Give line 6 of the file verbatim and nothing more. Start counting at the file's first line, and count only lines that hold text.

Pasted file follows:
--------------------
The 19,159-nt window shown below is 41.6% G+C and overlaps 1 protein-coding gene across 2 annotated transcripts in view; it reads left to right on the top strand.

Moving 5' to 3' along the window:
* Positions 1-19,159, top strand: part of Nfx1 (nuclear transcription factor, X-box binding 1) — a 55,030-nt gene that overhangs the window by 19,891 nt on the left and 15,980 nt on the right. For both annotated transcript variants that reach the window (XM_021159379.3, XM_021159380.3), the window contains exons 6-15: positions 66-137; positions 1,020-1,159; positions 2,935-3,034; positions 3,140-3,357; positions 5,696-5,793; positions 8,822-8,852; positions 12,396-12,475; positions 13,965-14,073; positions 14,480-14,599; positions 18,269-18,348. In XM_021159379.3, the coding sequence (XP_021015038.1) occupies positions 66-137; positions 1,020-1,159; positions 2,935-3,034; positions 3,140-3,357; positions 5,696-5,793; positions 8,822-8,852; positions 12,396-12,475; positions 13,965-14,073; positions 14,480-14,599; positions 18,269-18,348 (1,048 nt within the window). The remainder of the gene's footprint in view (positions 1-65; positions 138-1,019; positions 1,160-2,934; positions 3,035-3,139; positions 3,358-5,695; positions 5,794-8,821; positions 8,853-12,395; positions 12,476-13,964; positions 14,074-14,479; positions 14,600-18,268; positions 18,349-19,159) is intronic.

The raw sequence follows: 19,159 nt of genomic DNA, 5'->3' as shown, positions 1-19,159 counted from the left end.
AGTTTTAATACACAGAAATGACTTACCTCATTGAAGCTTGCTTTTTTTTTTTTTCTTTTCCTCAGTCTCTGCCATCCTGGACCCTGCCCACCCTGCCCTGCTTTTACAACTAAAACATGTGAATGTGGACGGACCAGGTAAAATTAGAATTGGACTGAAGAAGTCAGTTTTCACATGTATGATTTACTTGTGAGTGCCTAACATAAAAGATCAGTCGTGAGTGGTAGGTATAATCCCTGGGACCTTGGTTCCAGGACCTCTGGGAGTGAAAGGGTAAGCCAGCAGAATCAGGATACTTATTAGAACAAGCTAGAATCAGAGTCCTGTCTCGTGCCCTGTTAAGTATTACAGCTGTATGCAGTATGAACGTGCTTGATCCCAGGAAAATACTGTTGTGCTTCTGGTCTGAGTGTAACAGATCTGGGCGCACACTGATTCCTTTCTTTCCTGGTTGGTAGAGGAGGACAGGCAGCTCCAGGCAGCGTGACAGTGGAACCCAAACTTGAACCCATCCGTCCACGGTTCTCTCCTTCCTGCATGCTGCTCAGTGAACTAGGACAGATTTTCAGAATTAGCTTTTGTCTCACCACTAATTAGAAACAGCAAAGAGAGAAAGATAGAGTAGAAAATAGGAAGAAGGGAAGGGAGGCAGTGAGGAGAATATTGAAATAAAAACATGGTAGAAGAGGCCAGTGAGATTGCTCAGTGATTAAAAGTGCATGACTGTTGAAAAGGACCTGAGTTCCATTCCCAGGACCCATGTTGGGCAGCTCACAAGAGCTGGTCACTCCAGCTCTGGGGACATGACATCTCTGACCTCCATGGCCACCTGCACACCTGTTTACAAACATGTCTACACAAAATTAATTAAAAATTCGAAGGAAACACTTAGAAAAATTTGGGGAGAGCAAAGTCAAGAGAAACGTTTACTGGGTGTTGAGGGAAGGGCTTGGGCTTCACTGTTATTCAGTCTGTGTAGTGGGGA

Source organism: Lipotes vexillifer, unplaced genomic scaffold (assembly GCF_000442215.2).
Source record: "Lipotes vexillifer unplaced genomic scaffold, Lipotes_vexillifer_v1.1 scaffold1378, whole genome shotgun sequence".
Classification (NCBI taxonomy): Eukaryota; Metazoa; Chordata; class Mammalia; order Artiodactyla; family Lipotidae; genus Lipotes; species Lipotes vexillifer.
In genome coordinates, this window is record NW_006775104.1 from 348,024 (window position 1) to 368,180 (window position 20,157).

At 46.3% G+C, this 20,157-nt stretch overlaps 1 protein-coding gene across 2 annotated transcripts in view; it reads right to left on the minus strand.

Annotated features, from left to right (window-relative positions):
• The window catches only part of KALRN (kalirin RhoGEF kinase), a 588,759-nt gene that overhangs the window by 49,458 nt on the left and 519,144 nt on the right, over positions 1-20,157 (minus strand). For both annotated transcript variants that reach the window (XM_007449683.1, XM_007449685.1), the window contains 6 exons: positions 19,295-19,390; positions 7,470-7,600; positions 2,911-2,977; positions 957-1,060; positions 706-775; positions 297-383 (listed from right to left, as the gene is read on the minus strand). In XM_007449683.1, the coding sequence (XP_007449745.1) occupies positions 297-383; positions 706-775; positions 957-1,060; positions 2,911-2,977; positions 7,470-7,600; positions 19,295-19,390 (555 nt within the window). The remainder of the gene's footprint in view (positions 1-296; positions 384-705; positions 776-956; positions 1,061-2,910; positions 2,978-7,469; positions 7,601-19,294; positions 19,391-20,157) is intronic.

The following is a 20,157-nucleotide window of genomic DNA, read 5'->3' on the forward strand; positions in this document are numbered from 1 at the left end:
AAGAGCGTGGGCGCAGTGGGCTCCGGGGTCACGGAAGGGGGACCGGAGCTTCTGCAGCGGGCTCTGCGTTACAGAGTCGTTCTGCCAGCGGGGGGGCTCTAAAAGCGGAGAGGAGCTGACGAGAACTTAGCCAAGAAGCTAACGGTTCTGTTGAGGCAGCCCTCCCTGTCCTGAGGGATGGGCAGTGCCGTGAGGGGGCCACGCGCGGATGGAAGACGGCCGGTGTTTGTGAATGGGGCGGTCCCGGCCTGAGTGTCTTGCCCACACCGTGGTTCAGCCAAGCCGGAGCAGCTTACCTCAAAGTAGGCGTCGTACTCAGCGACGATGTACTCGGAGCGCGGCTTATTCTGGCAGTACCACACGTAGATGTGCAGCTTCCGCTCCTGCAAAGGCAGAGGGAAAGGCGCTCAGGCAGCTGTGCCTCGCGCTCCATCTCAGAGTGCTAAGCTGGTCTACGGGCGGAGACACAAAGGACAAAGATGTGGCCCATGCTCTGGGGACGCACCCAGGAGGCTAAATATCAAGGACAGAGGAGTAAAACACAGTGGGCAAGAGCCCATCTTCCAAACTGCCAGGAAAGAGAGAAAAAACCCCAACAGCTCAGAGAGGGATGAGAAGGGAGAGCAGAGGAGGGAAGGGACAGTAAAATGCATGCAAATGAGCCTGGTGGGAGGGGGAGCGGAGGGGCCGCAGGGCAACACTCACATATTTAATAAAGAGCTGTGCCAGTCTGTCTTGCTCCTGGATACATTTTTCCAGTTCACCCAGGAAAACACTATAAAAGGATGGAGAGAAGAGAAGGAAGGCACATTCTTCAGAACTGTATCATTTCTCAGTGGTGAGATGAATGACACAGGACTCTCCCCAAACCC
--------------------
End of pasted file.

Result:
Source organism: Lipotes vexillifer, unplaced genomic scaffold (assembly GCF_000442215.2).